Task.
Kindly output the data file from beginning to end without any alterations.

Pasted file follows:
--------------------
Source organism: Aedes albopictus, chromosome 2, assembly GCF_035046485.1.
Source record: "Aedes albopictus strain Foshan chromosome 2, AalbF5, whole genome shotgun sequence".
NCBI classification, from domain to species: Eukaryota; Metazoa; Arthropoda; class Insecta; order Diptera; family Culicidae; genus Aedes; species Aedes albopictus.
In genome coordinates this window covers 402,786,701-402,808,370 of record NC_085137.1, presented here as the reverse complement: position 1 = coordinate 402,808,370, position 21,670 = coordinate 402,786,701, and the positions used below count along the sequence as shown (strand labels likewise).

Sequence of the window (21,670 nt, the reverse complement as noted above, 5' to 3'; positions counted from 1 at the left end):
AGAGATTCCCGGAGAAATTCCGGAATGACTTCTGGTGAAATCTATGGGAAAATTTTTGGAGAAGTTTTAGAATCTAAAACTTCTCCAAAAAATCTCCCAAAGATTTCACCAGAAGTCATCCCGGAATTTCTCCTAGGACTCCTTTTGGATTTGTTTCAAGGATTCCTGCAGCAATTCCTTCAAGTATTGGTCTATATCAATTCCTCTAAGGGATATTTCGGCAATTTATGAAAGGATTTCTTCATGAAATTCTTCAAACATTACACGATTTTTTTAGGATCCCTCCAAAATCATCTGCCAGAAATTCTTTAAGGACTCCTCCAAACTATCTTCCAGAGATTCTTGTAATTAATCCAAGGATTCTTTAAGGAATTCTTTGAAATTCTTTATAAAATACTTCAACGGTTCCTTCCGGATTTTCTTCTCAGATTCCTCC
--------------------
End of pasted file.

Source organism: Aedes albopictus, chromosome 2, assembly GCF_035046485.1.
Source record: "Aedes albopictus strain Foshan chromosome 2, AalbF5, whole genome shotgun sequence".
NCBI classification, from domain to species: Eukaryota; Metazoa; Arthropoda; class Insecta; order Diptera; family Culicidae; genus Aedes; species Aedes albopictus.
In genome coordinates this window covers 402,786,701-402,808,370 of record NC_085137.1, presented here as the reverse complement: position 1 = coordinate 402,808,370, position 21,670 = coordinate 402,786,701, and the positions used below count along the sequence as shown (strand labels likewise).

Sequence of the window (21,670 nt, the reverse complement as noted above, 5' to 3'; positions counted from 1 at the left end):
AGAGATTCCCGGAGAAATTCCGGAATGACTTCTGGTGAAATCTATGGGAAAATTTTTGGAGAAGTTTTAGAATCTAAAACTTCTCCAAAAAATCTCCCAAAGATTTCACCAGAAGTCATCCCGGAATTTCTCCTAGGACTCCTTTTGGATTTGTTTCAAGGATTCCTGCAGCAATTCCTTCAAGTATTGGTCTATATCAATTCCTCTAAGGGATATTTCGGCAATTTATGAAAGGATTTCTTCATGAAATTCTTCAAACATTACACGATTTTTTTAGGATCCCTCCAAAATCATCTGCCAGAAATTCTTTAAGGACTCCTCCAAACTATCTTCCAGAGATTCTTGTAATTAATCCAAGGATTCTTTAAGGAATTCTTTGAAATTCTTTATAAAATACTTCAACGGTTCCTTCCGGATTTTCTTCTCAGATTCCTCC